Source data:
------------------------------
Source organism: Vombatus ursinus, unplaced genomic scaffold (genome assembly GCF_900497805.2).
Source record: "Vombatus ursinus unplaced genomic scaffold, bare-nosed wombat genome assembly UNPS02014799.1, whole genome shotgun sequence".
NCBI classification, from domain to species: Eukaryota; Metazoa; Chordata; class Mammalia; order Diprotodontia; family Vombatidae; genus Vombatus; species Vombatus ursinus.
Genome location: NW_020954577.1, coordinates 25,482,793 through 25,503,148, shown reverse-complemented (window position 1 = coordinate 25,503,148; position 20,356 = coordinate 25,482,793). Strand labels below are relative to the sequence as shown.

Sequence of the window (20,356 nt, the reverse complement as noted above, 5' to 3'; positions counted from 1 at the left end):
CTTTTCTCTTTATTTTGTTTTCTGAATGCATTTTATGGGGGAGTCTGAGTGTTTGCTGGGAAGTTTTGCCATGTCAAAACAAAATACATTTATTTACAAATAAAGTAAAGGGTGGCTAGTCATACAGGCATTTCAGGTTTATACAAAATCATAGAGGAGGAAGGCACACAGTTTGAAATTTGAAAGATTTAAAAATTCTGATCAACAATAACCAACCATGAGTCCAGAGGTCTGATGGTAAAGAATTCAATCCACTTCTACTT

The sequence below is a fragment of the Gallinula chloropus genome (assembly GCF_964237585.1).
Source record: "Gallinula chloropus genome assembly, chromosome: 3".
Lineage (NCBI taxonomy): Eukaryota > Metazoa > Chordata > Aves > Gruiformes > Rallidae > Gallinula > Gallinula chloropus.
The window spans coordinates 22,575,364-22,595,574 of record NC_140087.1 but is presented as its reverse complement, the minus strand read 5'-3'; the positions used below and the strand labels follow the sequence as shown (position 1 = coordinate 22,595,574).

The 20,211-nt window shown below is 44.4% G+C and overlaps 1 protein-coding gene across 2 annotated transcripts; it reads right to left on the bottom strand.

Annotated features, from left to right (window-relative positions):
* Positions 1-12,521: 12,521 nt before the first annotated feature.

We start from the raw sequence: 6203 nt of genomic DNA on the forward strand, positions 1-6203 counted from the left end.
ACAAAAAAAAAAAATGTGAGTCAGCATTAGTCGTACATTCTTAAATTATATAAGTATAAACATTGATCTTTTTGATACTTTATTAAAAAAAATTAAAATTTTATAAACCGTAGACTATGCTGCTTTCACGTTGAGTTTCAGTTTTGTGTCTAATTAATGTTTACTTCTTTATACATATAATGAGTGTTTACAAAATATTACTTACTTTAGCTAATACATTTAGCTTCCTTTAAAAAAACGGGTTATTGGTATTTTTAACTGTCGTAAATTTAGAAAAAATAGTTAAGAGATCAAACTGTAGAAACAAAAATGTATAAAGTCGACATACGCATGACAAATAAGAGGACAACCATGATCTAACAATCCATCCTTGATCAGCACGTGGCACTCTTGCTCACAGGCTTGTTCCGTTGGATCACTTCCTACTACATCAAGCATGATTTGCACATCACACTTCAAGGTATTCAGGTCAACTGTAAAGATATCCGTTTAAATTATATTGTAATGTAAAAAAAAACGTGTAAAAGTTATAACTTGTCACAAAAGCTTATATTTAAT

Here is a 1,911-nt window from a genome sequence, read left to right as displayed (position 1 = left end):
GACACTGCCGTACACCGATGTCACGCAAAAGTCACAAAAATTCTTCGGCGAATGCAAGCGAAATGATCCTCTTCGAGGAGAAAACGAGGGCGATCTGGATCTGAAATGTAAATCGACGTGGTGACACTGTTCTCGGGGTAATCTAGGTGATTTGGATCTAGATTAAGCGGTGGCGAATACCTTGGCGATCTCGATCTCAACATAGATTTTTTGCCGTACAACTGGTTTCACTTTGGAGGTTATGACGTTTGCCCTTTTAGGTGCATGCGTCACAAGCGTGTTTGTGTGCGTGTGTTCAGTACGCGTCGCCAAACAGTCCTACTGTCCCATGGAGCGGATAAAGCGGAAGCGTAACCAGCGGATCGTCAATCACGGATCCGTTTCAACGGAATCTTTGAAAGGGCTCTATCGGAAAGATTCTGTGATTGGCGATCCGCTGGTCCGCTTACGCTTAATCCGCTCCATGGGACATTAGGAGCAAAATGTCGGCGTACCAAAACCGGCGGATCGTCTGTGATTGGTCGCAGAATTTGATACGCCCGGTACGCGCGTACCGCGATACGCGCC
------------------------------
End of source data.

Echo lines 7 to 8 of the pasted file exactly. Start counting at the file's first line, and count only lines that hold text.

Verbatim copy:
The sequence below is a fragment of the Gallinula chloropus genome (assembly GCF_964237585.1).
Source record: "Gallinula chloropus genome assembly, chromosome: 3".